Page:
The following night’s cast (Sept. 23), which included several more debuts, was more well-rounded, the standouts being Indiana Woodward (a last-minute replacement for Brittany Pollack), Ashley Laracey and Joseph Gordon. Woodward is having a breakout season; everything she dances seems to glow with joy, aided by a deep, juicy plié. Laracey has a poetic quality that is unique in the company; her lines radiate into space, and she uses her head and neck to extend them even further, like the reverberations at the end of a melody. Ashley Isaacs, in another début, is a powerhouse, strong and sharp but a little over-emphatic for this particular ballet.
And yet, Divertimento’s aura still shines; you want to see it again, to figure out its fluid, almost magical transitions. It’s a shame it will only be performed four times this season; it takes more than that for the audience, and the dancers, to really get to know it.
The ballet is being performed on a program with two other works with music by Viennese composers: Episodes and Vienna Waltzes. The three pieces are a surprisingly good fit: classicism, high modernism, and Hollywoodesque romance, all in one evening. Episodes, set to various pieces by Anton von Webern, proceeds from astringent, cool modernism toward regal, luminous order in its closing “Ricercata” based on Bach’s Musical Offering. The costumes are plain but chic: black leotards with belts for the women, black tights and white tops for the men. The opening section is a bit dour, and extremely courtly. The deliberate way the men offer their hands to the women is a distillation of all the manners of ballet. The second, performed on a dark stage with spotlights on the dancers, is like a deconstructed ghost story. Two dancers leap, crawl, and climb over each other; on Sept. 22, Claire Kretzschmar was convincingly creepy, almost creature-like. The third section is full of collapsing, origami-like shapes; the partnering, well-handled by Ashly Isaacs and Taylor Stanley on Sept. 22, borders on kinky, with straddle positions and upside-down splits. Balanchine wasn’t a prude. On Sept. 23, Sara Mearns and Russell Janzen brought a sense of majesty and simplicity to the “Ricercata.”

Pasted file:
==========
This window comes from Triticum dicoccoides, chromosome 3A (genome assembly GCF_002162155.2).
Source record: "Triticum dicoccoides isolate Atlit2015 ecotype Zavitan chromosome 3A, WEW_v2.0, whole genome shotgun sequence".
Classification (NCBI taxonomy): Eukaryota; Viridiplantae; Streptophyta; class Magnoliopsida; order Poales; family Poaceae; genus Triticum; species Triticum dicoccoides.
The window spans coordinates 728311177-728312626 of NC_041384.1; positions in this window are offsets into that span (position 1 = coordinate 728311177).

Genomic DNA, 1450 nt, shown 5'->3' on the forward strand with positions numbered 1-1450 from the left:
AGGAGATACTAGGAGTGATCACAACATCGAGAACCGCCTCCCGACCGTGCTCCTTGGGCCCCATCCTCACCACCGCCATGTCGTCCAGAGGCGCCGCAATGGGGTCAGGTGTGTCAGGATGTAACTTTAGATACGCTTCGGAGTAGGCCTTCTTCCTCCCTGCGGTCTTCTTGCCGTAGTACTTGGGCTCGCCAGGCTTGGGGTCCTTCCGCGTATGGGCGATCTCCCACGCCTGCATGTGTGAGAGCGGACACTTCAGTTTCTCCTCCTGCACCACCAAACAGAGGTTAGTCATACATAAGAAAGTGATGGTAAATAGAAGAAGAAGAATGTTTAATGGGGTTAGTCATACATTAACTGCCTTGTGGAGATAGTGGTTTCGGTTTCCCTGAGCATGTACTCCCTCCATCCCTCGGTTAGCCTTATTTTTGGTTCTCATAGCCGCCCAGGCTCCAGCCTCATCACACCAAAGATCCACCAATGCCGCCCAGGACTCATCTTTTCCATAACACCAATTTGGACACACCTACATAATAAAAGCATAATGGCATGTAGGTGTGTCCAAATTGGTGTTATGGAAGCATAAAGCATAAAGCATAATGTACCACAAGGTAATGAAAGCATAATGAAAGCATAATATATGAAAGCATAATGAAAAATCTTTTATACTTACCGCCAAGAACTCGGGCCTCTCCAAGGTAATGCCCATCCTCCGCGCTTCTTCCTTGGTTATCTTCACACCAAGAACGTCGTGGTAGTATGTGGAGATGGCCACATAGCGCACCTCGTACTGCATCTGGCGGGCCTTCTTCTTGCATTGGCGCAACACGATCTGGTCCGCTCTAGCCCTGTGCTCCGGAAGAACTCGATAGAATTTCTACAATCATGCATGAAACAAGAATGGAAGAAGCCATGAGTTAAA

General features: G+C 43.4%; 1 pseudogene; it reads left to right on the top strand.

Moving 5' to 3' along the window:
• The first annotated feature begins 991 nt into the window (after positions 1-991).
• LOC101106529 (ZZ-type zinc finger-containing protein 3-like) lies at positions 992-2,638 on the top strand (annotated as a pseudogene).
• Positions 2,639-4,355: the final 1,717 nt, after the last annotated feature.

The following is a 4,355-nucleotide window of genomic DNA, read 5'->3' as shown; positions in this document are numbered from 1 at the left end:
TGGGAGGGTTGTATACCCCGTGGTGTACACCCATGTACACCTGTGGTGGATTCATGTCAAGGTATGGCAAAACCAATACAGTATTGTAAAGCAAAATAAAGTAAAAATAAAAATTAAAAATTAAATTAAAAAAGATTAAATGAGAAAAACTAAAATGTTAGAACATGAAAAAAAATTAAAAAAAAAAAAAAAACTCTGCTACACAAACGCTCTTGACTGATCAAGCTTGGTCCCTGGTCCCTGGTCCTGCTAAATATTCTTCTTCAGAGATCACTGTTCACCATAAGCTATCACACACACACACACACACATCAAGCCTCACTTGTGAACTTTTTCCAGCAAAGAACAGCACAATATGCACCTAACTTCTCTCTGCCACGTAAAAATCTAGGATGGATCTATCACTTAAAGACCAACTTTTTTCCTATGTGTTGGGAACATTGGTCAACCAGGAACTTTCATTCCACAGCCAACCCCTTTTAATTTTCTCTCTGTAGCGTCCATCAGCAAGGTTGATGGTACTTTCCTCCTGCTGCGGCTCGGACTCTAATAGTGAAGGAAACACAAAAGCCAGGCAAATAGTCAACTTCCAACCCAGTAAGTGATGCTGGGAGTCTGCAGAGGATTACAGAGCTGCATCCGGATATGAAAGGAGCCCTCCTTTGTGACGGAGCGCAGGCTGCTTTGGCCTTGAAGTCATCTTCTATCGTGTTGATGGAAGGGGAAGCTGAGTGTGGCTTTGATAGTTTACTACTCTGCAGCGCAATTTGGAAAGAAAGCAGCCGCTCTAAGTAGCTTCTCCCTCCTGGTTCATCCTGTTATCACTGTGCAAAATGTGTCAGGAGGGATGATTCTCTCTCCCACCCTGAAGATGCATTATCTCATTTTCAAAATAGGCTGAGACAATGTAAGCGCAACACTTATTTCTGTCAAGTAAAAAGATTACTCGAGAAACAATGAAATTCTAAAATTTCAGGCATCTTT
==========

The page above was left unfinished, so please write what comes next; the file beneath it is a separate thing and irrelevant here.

As a closer, Vienna Waltzes never fails to please. The swoop of the waltz, the opulence of the ballroom embrace the audience in a kind of fog of romance and nostalgia. (Litton really squeezes the juice out of these waltzes, by Johann Strauss II, Franz Lehár, and Richard Strauss.) The Sept. 23 performance included the return of Ashley Bouder to the stage after what seems like a very short maternity leave; her performance in Frülingsstimmen revealed a dancer as assured and strong as ever. The final Rosenkavalier waltz is something more, a memorial to a lost world. You can’t help but feel that these waltzing couples, so elegant and oblivious to the world, are all doomed. A woman in a white floor-length gown, back and shoulders exposed, steps into an empty ballroom, and remembers. On Sept. 22, Sara Mearns danced the role of the lonely woman with a sense of drama and loss. On the 23rd, Teresa Reichlen, with her creamy port-de bras and gliding, supple bearing, looked like a woman lost in her own dream. They were both right.